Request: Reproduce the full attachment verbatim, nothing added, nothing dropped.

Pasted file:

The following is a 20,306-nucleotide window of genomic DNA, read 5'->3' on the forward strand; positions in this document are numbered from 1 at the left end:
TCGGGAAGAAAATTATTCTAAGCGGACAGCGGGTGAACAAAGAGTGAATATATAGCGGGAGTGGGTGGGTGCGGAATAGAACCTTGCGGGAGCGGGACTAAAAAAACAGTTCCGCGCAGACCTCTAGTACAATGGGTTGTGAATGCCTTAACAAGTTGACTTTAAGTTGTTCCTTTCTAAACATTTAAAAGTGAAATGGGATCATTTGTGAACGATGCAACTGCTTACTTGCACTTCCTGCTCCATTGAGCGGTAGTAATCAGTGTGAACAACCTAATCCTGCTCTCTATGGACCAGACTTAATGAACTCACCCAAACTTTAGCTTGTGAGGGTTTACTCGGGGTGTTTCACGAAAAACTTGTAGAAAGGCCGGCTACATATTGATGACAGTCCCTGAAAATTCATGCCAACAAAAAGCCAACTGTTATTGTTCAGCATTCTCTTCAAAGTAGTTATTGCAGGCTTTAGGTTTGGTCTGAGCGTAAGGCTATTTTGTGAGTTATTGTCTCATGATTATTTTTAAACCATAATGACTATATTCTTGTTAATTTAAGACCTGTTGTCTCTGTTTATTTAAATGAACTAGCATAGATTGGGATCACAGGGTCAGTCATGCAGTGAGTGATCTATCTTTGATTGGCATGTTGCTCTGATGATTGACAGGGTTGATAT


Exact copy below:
The following is a 20,306-nucleotide window of genomic DNA, read 5'->3' on the forward strand; positions in this document are numbered from 1 at the left end:
TCGGGAAGAAAATTATTCTAAGCGGACAGCGGGTGAACAAAGAGTGAATATATAGCGGGAGTGGGTGGGTGCGGAATAGAACCTTGCGGGAGCGGGACTAAAAAAACAGTTCCGCGCAGACCTCTAGTACAATGGGTTGTGAATGCCTTAACAAGTTGACTTTAAGTTGTTCCTTTCTAAACATTTAAAAGTGAAATGGGATCATTTGTGAACGATGCAACTGCTTACTTGCACTTCCTGCTCCATTGAGCGGTAGTAATCAGTGTGAACAACCTAATCCTGCTCTCTATGGACCAGACTTAATGAACTCACCCAAACTTTAGCTTGTGAGGGTTTACTCGGGGTGTTTCACGAAAAACTTGTAGAAAGGCCGGCTACATATTGATGACAGTCCCTGAAAATTCATGCCAACAAAAAGCCAACTGTTATTGTTCAGCATTCTCTTCAAAGTAGTTATTGCAGGCTTTAGGTTTGGTCTGAGCGTAAGGCTATTTTGTGAGTTATTGTCTCATGATTATTTTTAAACCATAATGACTATATTCTTGTTAATTTAAGACCTGTTGTCTCTGTTTATTTAAATGAACTAGCATAGATTGGGATCACAGGGTCAGTCATGCAGTGAGTGATCTATCTTTGATTGGCATGTTGCTCTGATGATTGACAGGGTTGATAT